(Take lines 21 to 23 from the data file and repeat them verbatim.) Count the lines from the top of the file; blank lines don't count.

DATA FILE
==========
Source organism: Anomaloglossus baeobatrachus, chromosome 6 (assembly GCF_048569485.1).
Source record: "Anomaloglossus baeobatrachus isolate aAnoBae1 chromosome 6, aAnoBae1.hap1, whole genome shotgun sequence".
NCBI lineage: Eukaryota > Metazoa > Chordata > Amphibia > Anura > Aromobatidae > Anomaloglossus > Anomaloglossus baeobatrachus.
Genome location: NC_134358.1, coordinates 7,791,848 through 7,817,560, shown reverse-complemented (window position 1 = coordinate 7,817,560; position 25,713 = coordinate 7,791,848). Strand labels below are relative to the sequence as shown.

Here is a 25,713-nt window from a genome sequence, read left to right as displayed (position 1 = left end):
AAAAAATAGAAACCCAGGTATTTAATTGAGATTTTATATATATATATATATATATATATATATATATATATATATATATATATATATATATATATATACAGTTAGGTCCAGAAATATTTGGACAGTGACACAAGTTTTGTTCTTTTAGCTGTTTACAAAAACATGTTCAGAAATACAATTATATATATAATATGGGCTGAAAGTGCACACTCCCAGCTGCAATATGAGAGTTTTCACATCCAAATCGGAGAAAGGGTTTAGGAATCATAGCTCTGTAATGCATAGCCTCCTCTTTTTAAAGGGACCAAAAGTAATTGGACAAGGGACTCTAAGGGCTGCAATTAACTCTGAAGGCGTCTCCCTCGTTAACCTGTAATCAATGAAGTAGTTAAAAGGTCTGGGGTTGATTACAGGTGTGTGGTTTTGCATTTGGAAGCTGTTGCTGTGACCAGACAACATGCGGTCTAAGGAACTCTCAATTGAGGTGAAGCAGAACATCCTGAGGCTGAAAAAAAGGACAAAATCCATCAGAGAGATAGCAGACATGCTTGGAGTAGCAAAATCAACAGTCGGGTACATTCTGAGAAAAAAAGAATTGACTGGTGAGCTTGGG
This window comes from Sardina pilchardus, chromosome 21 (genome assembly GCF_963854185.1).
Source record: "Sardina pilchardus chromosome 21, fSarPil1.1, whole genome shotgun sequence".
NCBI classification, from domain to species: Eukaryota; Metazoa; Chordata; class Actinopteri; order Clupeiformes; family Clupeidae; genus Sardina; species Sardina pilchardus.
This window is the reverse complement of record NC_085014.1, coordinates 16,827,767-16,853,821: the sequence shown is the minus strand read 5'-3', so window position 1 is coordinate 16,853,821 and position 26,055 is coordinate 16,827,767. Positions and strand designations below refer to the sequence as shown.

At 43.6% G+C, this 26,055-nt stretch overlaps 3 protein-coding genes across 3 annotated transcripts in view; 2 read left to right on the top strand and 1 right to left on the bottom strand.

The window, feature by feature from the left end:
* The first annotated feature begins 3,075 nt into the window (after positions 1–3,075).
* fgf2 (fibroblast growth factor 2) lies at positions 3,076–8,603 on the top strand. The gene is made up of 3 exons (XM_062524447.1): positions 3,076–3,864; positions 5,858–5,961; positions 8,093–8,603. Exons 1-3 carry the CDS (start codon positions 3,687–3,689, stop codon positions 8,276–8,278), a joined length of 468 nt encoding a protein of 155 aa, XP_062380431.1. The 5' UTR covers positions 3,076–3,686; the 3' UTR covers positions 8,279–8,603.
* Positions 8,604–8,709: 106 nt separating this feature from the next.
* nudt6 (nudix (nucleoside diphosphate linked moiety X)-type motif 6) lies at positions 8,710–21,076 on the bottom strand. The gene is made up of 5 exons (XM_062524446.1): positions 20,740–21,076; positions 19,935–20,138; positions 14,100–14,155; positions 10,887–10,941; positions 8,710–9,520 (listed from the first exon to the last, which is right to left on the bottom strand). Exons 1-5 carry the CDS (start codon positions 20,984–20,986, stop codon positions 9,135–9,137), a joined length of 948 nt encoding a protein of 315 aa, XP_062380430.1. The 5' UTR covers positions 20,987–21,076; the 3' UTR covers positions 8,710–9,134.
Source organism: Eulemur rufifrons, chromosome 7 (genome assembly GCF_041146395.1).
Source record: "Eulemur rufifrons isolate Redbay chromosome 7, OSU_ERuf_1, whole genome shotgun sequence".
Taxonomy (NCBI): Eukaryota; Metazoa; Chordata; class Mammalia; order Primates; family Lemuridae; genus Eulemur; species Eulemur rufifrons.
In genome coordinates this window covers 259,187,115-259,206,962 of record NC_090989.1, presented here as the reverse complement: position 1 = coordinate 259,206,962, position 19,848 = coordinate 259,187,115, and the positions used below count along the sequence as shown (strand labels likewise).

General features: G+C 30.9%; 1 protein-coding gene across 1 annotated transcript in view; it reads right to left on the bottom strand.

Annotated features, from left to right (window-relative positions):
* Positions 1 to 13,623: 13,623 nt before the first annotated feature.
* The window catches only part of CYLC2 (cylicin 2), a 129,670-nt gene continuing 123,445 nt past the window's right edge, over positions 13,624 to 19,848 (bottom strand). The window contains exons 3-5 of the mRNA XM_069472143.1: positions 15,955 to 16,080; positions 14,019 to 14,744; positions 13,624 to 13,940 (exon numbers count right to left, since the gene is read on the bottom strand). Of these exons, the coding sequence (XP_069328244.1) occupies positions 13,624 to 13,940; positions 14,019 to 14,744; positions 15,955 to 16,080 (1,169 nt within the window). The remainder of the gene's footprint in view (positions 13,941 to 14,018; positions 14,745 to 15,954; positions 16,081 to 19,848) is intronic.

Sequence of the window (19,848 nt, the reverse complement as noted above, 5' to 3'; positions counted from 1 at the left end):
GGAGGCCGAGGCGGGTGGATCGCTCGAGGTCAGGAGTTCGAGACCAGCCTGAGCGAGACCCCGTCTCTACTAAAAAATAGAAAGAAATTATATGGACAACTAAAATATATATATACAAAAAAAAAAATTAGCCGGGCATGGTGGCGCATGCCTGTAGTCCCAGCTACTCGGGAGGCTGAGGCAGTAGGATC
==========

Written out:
General features: G+C 30.9%; 1 protein-coding gene across 1 annotated transcript in view; it reads right to left on the bottom strand.

Annotated features, from left to right (window-relative positions):
* Positions 1 to 13,623: 13,623 nt before the first annotated feature.